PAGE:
Trussell dives deeper, saying the ship represents a "desire to flee from the past, and to escape from the emotions and situations he found himself in. It's indicative of ambition, and determination to release energy through work and achievement. The sailing ship, touching the margin, also means that he's remembering the loneliness he felt in his youth, and the emotion it caused him. The angular shapes in the sails reveal the doodler's clear thinking processes and determination."

Mystery Maiden

All three experts were most fascinated by the drawing of the woman. Each drew significant conclusions from her appearance. Was this someone Einstein knew or just a figment of his imagination?

Roberts reports, "His 'doodle' would also indicate that he admires from afar and has some respect for boundaries, but that he has an eye for the ladies. He likes them to be full-figured yet is circumspect. It's easy to see that his 'bathing beauty' isn't wearing a bikini; he appreciates the female form, yet he likes some things left to the imagination. Like most guys, he's very visual and has little difficulty feeling attraction to a woman whether he knows her well or not."

"An umbrella is a protective covering, as is the cap on the woman's head," McKnight said. "Interesting to note the umbrella is poised to protect if she were to take a step forward. It is not positioned directly above where she is currently, sturdily planted. This is reflective of what is going on with the writer. So she is either getting ready to hand the protection off to someone that we can't see to help them or she is positioning self-protection in front of her if she decides to move forward."

Trussell guessed that the woman represented Einstein's mother. "The arcade shapes within the umbrella held high in the realms of the mind further enhance this interpretation of mystery and deep emotion and secrecy. There are further arcades in the silhouette of the mother figure, and her sturdy boots, shrouding her deeper in mystery."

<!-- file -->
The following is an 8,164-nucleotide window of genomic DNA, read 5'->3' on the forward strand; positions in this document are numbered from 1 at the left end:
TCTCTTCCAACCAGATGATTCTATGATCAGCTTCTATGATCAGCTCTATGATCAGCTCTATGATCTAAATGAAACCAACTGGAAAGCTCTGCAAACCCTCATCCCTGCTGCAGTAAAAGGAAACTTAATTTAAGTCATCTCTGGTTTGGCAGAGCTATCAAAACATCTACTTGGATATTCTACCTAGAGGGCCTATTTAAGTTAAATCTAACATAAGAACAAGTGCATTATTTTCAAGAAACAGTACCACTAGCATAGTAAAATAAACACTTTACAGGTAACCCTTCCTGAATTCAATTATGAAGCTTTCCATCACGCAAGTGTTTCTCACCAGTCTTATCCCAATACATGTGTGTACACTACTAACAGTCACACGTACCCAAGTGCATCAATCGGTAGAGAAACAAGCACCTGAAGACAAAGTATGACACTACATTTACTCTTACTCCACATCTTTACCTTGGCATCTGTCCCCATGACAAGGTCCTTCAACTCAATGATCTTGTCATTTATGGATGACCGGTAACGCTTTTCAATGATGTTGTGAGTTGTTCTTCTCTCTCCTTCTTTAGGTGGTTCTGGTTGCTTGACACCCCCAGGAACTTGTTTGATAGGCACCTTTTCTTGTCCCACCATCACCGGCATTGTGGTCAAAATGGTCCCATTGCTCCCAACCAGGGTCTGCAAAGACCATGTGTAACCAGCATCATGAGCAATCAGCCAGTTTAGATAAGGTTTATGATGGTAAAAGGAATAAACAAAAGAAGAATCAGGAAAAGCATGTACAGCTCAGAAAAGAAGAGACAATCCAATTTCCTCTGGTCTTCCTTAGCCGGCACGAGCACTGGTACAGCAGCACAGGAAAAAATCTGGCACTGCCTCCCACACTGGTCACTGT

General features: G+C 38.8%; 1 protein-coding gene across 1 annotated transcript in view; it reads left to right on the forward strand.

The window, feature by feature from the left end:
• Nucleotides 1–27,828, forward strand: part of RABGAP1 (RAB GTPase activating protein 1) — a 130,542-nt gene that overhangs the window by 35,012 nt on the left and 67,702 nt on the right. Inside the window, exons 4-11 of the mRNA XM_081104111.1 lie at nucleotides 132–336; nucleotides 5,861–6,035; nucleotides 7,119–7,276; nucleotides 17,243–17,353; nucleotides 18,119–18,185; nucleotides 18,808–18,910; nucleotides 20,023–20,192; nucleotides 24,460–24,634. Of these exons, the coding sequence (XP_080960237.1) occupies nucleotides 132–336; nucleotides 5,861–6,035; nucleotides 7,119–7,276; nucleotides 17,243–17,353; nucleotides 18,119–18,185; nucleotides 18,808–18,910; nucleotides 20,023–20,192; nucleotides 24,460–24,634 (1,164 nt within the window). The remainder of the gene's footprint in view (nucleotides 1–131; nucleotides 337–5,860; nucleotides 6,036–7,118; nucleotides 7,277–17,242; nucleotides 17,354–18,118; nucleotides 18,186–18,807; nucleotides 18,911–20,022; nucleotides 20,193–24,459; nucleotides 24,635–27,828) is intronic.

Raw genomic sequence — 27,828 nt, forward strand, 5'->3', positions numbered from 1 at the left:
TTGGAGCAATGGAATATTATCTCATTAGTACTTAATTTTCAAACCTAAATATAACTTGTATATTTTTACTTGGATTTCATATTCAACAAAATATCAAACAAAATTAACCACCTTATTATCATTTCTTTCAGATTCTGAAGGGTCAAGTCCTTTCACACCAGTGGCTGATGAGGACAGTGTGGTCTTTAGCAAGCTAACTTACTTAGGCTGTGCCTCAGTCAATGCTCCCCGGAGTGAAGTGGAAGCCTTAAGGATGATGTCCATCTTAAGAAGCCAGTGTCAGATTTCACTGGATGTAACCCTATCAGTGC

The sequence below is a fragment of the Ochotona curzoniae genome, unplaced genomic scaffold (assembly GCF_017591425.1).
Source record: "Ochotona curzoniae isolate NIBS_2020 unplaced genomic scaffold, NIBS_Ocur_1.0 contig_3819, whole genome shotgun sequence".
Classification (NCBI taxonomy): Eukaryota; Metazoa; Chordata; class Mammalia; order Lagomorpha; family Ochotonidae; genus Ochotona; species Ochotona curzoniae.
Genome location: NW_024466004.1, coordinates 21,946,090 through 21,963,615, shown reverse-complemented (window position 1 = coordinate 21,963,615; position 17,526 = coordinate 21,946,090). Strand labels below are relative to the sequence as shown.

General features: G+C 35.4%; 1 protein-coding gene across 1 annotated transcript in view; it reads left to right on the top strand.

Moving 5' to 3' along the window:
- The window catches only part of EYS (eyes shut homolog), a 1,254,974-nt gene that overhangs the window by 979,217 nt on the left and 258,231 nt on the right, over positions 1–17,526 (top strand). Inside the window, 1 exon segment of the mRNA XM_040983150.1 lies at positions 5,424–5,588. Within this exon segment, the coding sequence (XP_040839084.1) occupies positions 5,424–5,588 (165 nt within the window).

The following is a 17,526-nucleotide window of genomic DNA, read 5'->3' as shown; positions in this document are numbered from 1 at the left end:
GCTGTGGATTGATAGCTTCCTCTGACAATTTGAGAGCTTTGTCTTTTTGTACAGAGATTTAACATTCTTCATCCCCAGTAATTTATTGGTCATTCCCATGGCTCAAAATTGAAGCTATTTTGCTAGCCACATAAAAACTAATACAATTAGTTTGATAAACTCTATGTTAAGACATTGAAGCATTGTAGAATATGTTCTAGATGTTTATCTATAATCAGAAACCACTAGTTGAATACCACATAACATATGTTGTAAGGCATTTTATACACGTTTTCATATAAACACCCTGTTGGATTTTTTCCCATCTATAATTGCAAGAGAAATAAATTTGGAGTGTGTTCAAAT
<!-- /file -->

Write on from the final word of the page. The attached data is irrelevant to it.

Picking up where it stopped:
Who is it? The woman in the image is Hanna Fantova, Einstein's "lady friend," on a beach. Toward the end of his life, Einstein gave Fantova quite a few pieces of his writing that he knew would be worth significant money after he died. It was a sort of life insurance policy for her. Einstein intended for Fantova to sell them, but she kept them as mementos.

It's a Bird... It's a Monster... It's a Something...

To the right of the drawing of Fantova, we see a weird face. Not knowing the mystery artist's identity made this a challenge for the experts.

McKnight said, "The odd little monster to the side has a lot of heavy shading and a hashtag for a nose. Could this writer be on Twitter often?" Although Albert Einstein does have an official Twitter page, he never had the pleasure of distilling his thoughts into 140 characters and getting slammed by trolls.

"There's a doodle of a crude, circular, stand-alone large composite face - part human (with ears and glasses), part bird (with a beak) - facing forwards and sitting on short sticks on the baseline of reality - and I suspect this represents the author," Trussell correctly deduces.

"This imagery shows he's incredibly focused, and craving attention for his work. There's some German writing above which is illegible (could it say "Ich bab's" or 'Ich hab's"?). The heart-shaped mouth is wide open and filled in with ink. This means that thoughts and ideas have been going round and round in his head, but now he's had a Eureka moment and he's 'cracked it'!" Trussell said.